In the midst of an overpowering, precision display by San Francisco and Montreal pitchers, Robb Nen lost control of one throw. It turned the course of the game.
Nen was one out from teaming up with Shawn Estes on a shutout when he threw a wild pitch that allowed Montreal to tie it, and Brad Fullmer hit a leadoff homer in the 12th as the Expos rallied past the San Francisco Giants 2-1 Tuesday.
"I take a lot of the blame for what I do," said a subdued Nen, who blew a save for the eighth time in 35 opportunities. "I haven't pitched well. I should have done my job. I made a mistake pitch and I lost it. It's been a tough day and a tough season. Hopefully, it will change."
Pitchers from both teams were dominant, combining for 29 strikeouts, including a rare four-strikeout effort in the seventh by Montreal reliever Steve Kline.
"Sometimes, guys have days where they have good stuff and you get guys to swing and miss," said Smith. "The guys out of the bullpen were aggressive and they went out and went at guys."
Montreal had 15 strikeouts, while San Francisco had 14. The Giants, denied in their bid for consecutive wins for the first time since July 26-27, fanned 12 times in the last six innings. It was San Francisco's 22nd loss in 32 games.
"It's heartbreaking, to have it happen with two outs in the top of the ninth. Oh boy," San Francisco manager Dusty Baker said. "There are no answers. You've just got to keep plugging and keep fighting. Thats all you can do. We're past hurting at this point."
Fullmer, who entered the game in bottom of the ninth as a defensive replacement at first base, connected for his eighth homer in his first at-bat, driving John Johnstone's (4-6) first pitch in the 12th over the right-field fence.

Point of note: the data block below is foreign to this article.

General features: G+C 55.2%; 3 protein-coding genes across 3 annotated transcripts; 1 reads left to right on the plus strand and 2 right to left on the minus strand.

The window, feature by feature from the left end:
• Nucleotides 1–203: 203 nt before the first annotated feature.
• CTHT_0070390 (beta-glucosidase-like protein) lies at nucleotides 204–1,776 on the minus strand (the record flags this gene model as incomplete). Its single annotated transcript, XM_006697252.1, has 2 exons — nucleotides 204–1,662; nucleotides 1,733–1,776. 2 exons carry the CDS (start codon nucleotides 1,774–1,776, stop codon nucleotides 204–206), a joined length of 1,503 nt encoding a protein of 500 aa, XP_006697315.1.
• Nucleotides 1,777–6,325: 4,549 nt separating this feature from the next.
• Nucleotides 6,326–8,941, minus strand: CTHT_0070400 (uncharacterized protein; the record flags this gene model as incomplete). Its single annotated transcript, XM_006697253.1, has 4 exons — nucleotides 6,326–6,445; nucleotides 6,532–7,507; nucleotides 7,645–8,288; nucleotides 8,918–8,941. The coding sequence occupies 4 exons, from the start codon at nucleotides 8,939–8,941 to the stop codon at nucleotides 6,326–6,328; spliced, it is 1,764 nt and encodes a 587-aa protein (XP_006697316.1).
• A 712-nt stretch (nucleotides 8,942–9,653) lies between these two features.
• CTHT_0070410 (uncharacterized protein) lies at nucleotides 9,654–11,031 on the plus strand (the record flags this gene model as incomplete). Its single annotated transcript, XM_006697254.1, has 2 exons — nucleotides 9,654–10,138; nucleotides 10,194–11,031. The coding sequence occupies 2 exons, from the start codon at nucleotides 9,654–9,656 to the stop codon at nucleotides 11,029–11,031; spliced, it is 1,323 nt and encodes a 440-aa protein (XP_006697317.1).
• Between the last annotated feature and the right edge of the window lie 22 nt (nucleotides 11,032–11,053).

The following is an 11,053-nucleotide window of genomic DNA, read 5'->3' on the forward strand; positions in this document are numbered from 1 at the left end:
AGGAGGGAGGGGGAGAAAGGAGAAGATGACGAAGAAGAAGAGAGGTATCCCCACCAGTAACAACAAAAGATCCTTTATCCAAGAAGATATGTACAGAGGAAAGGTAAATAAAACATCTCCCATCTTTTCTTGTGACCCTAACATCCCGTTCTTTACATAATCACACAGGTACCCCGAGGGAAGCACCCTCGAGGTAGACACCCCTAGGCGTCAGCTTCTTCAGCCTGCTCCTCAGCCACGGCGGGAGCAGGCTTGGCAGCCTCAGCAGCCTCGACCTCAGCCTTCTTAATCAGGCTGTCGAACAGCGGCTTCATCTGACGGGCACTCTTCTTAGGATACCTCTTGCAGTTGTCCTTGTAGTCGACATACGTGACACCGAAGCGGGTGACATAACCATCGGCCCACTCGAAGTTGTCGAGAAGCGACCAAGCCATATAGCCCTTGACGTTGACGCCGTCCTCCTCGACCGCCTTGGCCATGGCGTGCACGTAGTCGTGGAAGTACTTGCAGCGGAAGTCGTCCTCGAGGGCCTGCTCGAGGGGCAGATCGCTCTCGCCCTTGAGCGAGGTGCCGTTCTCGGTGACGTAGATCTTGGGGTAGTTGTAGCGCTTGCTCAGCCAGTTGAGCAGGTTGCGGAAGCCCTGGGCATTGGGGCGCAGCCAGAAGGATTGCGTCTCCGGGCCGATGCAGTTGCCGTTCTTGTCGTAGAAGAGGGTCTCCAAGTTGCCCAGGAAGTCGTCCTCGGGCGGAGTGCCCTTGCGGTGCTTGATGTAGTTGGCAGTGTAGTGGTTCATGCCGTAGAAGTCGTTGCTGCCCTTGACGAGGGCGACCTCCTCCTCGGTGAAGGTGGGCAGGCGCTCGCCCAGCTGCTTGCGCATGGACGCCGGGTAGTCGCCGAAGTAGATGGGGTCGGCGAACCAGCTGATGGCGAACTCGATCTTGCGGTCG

"Especially coming in late and and sitting for nine innings, I wanted to go out and try to be aggressive," Fullmer said. "I didn't want to fall behind."
Johnstone started Fullmer off with a breaking pitch, but Fullmer was ready for it.
"I was just trying to stay on the ball and get his release point early," Fullmer said.
Said Johnstone: "It was a first pitch curveball. I'd throw that pitch 100 times to him."
Estes, who struck out nine and walked two, took a seven-hit shutout into the ninth. He retired Mike Mordecai on fly ball to center, but pinch-hitter Chris Widger doubled and Baker pulled Estes in favor of Nen.
Pinch-hitter Orlando Merced then grounded out to second, advancing Widger. Nen then threw a wild pitch on his first throw to Rondell White. The ball bounced in front of home plate and shot past catcher Brent Mayne, allowing Widger to score.
"It was a slider I was trying to keep down. I just held onto it too long," Nen said. "I'm embarrassed. Usually, it's my best pitch but it backfired on me."
Dustin Hermanson allowed six hits in six innings, but wound up with his ninth no-decision.
Vladimir Guerrero extended his club-record hitting streak to 23 games with a single in the eighth.
Kline, the first Expos pitcher to strike out four in an inning, relieved to start the seventh. He struck out Mayne and Estes, but the pitcher reached on a wild pitch. Kline then got Marvin Benard swinging and caught Ramon Martinez looking for the inning's final out.
It was the 36th time in major league history that a pitcher had a four-strikeout inning but the sixth this season, including two by Anaheim pitcher Chuck Finley.
Kline ran the string to six straight strikeouts, fanning Barry Bonds and J.T. now in the bottom of the eighth before F.P. Santangelo doubled down the third-base line. Santangelo was the last batter Kline faced as Anthony Telford came on in relief.
The Giants scored in the first when Benard doubled and Bonds singled.
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